Community continues to rally around shooting victim, Arapahoe High students

Tribute to victim draws steady stream of visitors

George Lurie
"I still don't believe it happened," said Arapahoe junior Tessa Serano (right, in white t-shirt) who, along with her twin sister Cheyenne (left) and fellow Arapahoe junior Caroline Powell (center), visited the memorial to Davis Thursday (Dec. 19) after picking up their personal belongings inside the high school. "There's a lot of love here," said Cheyenne Serano.
George Lurie
Posted

Nearly a week after the shooting that turned Arapahoe High School into a war zone, nerves remain raw and a sense of disbelief lingers.While Claire Davis, the 17-year-old victim felled by a point-blank shotgun blast, remains in a coma, the community continues to rally around the high school's students and staff.

"I still don't believe it happened," said Arapahoe junior Tessa Serrano, who along with her twin sister Cheyenne and fellow Arapahoe High junior Caroline Powell, stopped by the growing makeshift memorial to Davis to read cards taped to the fence and reflect on what Powell called "the craziest day of my life."

"There's a lot of love here," said Cheyenne Serrano. "The support from friends and family and people around the community I've never even met has been incredible.

"Wearing white "Warrior Strong" T-shirts and expressions of grim determination, students returned to the scene of the Dec. 13 shooting this week to pick up personal belongings and reconnect with classmates.

AHS juniors and seniors were allowed back into the school for the first time Dec. 19. Sophomores and freshman were scheduled to return for a few hours Dec. 20.

School district officials announced late this week that the school's library will be remodeled before reopening next year. The library was damaged by a fire from a Molotov cocktail thrown by shooter Karl Pierson before he shot himself.

Classes at the high school are expected to resume early next year but district officials have yet to announce a specific date when students will return.

"There are no activities at Arapahoe this week," said Diane Leiker, director of communications for Littleton Public Schools. "There are no classes or finals. Finals will not occur in any format until students return in January."

Across University Boulevard from the high school, employees at the Burger King franchise were readying for an all-day fundraiser for Davis scheduled for Dec. 20. The fast-food restaurant planned to donate 100 percent of its sales on Dec. 20 to the Davis family.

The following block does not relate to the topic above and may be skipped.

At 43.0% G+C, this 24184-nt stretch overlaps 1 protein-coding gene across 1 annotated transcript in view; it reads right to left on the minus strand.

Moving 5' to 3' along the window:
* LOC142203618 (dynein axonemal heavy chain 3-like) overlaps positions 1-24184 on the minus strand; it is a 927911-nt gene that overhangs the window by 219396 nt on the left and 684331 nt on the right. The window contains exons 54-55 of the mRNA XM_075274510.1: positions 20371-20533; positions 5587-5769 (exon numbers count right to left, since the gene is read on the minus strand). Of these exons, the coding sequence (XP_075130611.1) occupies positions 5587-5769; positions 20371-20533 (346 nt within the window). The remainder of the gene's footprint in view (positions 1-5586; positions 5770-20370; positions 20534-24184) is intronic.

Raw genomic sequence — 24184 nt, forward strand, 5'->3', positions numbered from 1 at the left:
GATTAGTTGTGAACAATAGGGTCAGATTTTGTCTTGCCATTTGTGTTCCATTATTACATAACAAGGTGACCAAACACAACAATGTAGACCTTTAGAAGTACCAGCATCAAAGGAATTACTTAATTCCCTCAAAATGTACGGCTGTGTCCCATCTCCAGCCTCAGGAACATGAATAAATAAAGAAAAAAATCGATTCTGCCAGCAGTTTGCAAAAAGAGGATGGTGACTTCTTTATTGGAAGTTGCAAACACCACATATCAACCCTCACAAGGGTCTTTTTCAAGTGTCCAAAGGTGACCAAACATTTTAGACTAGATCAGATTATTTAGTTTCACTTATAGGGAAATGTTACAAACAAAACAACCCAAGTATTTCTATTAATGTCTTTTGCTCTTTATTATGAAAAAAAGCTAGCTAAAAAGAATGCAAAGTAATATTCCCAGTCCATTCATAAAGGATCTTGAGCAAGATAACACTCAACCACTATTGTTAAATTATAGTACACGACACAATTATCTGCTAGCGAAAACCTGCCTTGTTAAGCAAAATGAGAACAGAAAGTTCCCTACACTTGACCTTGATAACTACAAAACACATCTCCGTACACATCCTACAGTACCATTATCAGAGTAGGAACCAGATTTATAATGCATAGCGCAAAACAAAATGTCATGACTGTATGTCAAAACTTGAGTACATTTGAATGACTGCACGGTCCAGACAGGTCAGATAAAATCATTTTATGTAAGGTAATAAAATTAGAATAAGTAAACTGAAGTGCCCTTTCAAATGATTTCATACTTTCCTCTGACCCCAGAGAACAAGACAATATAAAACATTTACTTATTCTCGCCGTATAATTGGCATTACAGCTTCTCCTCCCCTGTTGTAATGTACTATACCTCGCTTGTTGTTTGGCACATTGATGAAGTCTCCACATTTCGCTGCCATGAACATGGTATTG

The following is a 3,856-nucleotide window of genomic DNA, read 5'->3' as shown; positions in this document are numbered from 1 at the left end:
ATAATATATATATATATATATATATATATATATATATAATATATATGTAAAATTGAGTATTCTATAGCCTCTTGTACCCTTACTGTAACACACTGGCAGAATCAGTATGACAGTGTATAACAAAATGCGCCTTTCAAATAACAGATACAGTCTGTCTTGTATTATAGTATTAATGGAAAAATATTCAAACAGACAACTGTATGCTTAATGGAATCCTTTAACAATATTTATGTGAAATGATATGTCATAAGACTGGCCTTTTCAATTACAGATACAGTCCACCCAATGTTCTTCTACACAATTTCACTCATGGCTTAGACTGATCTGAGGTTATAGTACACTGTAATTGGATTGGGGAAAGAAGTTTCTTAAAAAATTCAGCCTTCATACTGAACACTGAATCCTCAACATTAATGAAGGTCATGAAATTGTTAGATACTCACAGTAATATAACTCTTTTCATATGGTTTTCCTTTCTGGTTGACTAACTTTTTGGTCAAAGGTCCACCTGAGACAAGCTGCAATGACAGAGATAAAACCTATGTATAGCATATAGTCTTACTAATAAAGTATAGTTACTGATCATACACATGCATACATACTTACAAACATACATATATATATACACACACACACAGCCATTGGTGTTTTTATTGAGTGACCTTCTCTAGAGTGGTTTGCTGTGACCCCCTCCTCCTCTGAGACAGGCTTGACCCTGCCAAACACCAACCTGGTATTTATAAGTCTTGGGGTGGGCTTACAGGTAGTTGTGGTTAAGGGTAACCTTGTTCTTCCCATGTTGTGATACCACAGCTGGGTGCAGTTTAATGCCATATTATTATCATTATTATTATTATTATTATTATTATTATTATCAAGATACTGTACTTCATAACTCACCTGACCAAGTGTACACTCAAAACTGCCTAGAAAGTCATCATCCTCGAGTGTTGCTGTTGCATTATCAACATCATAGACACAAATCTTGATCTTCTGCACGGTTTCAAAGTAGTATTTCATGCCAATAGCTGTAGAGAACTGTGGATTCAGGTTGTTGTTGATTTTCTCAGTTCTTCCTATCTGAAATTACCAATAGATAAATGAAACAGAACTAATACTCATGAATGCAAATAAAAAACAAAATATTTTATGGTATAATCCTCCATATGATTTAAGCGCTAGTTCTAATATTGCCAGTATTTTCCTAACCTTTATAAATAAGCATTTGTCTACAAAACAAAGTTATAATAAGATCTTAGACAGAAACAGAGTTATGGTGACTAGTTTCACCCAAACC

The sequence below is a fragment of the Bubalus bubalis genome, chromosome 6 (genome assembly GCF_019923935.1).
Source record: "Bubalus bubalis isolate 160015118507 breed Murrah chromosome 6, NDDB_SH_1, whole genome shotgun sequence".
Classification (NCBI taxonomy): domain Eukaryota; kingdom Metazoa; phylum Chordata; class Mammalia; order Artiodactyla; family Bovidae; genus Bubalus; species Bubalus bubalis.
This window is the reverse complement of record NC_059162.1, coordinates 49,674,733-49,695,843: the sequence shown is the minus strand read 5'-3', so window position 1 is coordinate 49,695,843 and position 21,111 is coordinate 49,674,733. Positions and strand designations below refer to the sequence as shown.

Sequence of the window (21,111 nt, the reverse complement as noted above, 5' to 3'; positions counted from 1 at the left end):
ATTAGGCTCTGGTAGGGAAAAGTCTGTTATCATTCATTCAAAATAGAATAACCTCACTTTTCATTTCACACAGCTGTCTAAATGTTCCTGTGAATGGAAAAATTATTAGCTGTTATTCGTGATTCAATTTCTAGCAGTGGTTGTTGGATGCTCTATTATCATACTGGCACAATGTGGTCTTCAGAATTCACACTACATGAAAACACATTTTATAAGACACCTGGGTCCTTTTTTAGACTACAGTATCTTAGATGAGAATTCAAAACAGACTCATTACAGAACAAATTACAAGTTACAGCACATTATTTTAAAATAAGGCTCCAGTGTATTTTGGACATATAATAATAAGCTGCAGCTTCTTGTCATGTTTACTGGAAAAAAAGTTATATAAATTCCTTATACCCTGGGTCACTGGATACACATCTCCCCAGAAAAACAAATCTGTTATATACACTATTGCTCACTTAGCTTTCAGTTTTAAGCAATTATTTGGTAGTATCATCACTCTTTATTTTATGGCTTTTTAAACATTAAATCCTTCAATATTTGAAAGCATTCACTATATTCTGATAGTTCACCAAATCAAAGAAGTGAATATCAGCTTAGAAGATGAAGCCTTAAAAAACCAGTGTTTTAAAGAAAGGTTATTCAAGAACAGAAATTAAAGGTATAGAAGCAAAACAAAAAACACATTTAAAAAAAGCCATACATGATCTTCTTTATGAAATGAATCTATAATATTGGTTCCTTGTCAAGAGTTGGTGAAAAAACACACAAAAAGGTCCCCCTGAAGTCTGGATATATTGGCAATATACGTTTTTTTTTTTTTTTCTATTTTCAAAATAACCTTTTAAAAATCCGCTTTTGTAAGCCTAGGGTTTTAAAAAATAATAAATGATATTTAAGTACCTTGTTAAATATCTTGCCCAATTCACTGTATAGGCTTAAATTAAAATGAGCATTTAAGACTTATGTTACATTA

"We wish we could do more," said the restaurant's manager.

Other businesses located near the high school were also quick to pitch in. Several were also planning to donate a portion of their sales this week to the fund for Davis. During the anxious hours after the shooting, the King Soopers in the Cherrywood Square Shopping Center served as a makeshift shelter for students and a command center for emergency responders.

Immediately south of the grocery store, the gym at Shepherd of the Hills Church was transformed into a gathering area for students who were led in groups out of the school and then interviewed by police investigators before being released to the custody of their parents.

Well into the evening, King Soopers employees continued to load up shopping carts full of water bottles, cookies and candy bars and pass them out to nervous parents waiting behind yellow police tape or in the long pick-up line at Shepherd of the Hills.

With the high school closed this week, many of the smaller merchants in the shopping centers adjacent to Arapahoe said business had fallen off considerably."We really miss the students," said an employee at Chipotle in the Cherrywood Shopping Center.

"It's just not the same around here without them."Courtney Harriman and Tian Bank said they came to the memorial outside the school on Dec. 19 to "place flowers and pray for Claire."

Both graduated from Heritage High School in 2013.

"Arapahoe is our sister school. We've got lots of friends who still go here," said Harriman."I was home when it happened and felt so helpless watching on TV," said Bank. "We needed to come here and bring flowers — and pay our respect. I wish we could do more."

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